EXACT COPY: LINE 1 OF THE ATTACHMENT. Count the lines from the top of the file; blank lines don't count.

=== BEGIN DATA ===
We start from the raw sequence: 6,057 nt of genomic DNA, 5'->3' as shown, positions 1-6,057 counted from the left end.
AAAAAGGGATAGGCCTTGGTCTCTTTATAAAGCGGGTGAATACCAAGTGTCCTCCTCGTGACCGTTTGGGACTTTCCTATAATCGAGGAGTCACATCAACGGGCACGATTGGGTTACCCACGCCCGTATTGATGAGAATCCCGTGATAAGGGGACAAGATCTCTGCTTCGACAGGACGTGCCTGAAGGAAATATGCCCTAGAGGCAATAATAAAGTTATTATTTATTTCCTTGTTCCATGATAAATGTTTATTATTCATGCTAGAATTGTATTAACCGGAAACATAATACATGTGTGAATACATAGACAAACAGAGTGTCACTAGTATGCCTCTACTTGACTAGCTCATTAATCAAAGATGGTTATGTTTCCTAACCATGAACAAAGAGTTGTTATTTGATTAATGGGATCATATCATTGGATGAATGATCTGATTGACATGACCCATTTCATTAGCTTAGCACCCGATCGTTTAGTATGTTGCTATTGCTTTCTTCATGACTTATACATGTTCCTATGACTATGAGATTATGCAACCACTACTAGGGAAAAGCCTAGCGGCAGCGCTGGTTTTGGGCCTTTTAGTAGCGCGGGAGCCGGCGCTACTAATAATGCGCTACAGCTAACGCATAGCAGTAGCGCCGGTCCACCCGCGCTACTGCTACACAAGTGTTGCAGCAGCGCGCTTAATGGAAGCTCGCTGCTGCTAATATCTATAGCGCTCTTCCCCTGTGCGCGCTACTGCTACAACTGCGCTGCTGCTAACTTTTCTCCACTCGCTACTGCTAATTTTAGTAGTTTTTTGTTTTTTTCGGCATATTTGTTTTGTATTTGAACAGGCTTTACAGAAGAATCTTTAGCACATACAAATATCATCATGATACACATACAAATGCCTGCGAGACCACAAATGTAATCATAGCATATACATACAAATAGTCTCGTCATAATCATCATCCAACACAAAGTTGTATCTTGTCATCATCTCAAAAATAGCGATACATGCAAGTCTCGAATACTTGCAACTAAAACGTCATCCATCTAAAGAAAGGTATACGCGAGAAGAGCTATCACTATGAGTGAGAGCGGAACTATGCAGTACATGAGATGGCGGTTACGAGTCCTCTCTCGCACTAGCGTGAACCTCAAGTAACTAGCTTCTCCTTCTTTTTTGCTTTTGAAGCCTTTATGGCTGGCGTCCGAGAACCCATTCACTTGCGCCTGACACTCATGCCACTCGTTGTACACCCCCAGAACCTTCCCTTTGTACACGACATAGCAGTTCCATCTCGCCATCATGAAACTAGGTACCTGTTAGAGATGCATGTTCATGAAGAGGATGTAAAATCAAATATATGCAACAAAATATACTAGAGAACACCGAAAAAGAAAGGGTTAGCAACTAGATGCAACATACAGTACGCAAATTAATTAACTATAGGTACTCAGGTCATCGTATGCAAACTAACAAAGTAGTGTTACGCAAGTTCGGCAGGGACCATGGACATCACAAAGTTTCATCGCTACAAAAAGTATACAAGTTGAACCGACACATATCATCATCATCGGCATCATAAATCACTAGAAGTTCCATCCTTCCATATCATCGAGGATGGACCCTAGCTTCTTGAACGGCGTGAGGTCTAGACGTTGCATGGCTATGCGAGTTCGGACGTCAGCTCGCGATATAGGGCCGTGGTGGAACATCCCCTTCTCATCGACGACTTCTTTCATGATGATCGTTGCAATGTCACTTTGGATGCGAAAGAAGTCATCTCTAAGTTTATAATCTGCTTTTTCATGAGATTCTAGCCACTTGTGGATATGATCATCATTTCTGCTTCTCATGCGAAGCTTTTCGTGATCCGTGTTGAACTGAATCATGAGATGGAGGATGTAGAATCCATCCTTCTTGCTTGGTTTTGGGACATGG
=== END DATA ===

We start from the raw sequence: 6,057 nt of genomic DNA, 5'->3' as shown, positions 1-6,057 counted from the left end.